Ad Law Takes D.C.

Earlier this month, our attorneys from across the country convened in D.C. for a discussion of legal developments in advertising and privacy and Kelley Drye’s Client Service Standards. A couple pictures from the fun-filled days are below.


Congratulations to our practices and attorneys who recently received recognition by Chambers and Partners, a research firm headquartered in London, United Kingdom, that produces international rankings for the legal industry.

Ranked practices include:

  • Advertising: NAD Proceedings
  • Advertising: Transactional & Regulatory
  • Privacy & Data Security: The Elite

Ranked attorneys include:


SAVE THE DATE for our next webinar in our 2024 State Attorneys General Webinar Series.

June 25 | 2:00 p.m. - 3:00 p.m. ET

Join Kelley Drye’s State Attorneys General Ad Law team in our upcoming webinar led by Chair Paul Singer, Special Counsel Abby Stempson, and Senior Associate Beth Chun.

This month we will have a roundtable discussion on investigations and enforcement actions led by state attorneys general (AGs) and the broad authority the states have to perform pre-litigation discovery through investigative subpoenas, often called ​civil investigative demands or CIDs. We will break down the investigation process and discuss:

  • Common issues that trigger a state – or multi-state – investigation
  • What to expect when under investigation and how to respond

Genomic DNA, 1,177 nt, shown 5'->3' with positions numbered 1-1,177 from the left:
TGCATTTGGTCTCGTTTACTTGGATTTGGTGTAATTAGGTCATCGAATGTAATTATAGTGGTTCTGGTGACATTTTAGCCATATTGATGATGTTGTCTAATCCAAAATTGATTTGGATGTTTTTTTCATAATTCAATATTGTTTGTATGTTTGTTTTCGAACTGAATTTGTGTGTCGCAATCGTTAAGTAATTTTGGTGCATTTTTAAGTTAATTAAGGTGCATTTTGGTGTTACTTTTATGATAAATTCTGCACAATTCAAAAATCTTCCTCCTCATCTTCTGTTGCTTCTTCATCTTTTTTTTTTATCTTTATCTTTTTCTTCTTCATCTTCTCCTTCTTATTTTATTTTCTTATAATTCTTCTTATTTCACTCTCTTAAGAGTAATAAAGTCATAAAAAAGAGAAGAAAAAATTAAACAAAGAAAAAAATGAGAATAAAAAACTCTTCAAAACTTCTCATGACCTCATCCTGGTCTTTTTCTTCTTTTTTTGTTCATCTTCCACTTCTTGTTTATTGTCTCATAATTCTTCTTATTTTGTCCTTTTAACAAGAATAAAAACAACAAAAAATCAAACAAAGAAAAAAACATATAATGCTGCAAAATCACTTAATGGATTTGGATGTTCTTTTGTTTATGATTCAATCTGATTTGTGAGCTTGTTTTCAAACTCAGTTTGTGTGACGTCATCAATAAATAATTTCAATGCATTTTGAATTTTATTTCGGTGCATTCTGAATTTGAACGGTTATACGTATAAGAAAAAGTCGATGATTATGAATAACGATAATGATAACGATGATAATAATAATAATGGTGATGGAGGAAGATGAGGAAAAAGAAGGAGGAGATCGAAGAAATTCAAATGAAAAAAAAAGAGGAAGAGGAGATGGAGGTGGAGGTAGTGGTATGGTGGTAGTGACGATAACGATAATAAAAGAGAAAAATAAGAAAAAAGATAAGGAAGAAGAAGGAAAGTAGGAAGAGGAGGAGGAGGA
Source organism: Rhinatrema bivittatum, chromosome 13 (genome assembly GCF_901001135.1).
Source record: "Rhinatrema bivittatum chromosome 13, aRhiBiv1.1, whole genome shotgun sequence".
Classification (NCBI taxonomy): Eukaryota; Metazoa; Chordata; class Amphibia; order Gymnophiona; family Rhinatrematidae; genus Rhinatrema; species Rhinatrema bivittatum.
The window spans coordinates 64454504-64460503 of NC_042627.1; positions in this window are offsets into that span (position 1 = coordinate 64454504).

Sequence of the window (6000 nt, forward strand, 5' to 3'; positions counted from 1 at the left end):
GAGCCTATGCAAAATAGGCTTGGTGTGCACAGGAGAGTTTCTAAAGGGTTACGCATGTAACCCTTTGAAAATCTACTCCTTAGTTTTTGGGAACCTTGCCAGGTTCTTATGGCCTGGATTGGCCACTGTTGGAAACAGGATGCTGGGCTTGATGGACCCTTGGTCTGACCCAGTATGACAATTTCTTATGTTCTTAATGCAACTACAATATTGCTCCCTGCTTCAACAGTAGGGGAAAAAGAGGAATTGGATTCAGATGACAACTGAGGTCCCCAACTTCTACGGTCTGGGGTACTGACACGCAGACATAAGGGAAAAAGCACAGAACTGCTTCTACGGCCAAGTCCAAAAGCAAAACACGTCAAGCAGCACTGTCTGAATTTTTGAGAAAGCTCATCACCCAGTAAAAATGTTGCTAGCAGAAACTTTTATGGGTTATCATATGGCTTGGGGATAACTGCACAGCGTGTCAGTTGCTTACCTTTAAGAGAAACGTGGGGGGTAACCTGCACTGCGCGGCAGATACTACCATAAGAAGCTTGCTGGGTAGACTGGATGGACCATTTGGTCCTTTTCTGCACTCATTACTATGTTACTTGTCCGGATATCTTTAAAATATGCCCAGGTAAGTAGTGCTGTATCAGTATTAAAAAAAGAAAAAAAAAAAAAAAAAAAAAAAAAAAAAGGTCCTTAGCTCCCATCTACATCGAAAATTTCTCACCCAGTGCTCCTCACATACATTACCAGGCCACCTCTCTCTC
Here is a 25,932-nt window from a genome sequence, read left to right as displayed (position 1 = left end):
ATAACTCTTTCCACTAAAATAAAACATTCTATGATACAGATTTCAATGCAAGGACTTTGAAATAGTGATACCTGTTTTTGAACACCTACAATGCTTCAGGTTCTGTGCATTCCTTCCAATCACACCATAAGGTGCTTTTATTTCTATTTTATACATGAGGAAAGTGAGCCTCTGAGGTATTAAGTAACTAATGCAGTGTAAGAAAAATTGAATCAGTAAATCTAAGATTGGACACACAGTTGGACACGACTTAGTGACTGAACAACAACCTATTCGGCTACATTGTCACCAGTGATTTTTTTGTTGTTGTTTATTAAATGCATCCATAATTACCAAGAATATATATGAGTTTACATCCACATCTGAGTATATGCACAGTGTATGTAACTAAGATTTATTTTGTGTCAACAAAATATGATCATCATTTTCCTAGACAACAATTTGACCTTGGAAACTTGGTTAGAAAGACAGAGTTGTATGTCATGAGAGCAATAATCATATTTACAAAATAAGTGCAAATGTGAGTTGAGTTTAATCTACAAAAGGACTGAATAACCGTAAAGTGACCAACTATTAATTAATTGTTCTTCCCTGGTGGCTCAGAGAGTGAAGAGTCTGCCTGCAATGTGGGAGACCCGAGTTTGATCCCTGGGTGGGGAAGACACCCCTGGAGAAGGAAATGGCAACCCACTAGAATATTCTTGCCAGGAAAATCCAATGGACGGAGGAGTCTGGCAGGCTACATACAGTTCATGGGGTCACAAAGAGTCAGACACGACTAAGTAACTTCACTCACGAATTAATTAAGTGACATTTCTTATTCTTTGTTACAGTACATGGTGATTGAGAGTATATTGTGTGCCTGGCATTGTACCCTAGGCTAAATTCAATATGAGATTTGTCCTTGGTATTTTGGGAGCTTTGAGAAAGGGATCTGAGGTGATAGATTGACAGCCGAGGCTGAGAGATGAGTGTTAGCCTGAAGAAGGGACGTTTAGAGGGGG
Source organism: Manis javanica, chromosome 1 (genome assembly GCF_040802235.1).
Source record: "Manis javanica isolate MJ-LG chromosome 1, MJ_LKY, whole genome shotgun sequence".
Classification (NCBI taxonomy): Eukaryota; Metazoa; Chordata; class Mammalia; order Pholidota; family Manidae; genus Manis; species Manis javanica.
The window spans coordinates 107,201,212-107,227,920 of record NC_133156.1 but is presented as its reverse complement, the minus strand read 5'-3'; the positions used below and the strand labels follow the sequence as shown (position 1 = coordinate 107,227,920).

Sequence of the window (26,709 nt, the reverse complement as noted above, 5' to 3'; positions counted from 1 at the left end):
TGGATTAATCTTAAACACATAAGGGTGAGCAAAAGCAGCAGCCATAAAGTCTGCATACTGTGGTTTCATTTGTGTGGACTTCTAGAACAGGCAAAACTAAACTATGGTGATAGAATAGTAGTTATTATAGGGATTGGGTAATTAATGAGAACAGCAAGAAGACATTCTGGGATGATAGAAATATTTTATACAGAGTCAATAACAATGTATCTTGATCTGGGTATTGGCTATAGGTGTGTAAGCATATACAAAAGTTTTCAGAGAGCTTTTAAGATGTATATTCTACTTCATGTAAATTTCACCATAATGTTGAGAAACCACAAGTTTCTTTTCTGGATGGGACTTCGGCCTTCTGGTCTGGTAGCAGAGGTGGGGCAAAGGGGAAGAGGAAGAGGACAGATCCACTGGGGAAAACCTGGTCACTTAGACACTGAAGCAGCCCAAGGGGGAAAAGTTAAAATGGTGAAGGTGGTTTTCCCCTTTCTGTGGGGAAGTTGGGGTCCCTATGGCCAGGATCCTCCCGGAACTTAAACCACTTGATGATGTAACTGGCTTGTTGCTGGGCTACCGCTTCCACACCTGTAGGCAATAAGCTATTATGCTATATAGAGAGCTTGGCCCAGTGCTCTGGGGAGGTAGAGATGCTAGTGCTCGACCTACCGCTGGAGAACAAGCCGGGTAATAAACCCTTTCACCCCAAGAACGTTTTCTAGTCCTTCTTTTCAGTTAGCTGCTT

• Background and caselaw on state AG CID authority
  • Other pre-suit investigative tools available to state AGs
  • Strategies for avoiding a state AG inquiry

Register here.


The State Attorneys General group is also pleased to announce the pilot of a new newsletter – AG Chronicles – that premiered last week. AG Chronicles serves as a mechanism to keep you informed of upcoming webinars in our State Attorneys General Webinar Series, regular blogposts, and state AG news and developments. We encourage you to subscribe here.


Get these and other stories in real time when you subscribe to the Ad Law Access blog here or visit the Advertising and Privacy Law Resource Center here.

FTC Challenges Adobe’s Subscription Practices

Adobe needs no introduction. It makes the software that enables many of our readers to view this complaint and it makes the software that enables many of our non-readers to touch up photos to make themselves appear more attractive than they really are. The FTC doesn’t need any introduction, either. If you read this blog, you probably know that they’re very focused on subscription plans (and you certainly don’t need to resort to trickery to make yourself look more attractive).

NAD Reviews a Song and Dance on a Porch

Jason Momoa moved into a new neighborhood and was sad because his internet hadn’t been connected. Zach Braff and Donald Faison tried to cheer him up, as good neighbors often do, by singing him a song and dancing on his porch. Unlike most neighbors, though, Zach and Donald chose to sing about the joys of T-Mobile home internet. Although they didn’t specifically sing about the company’s Price Lock feature, that feature was advertised on-screen in some versions of the commercial.

A Trademark Dispute Plays Out Before the NAD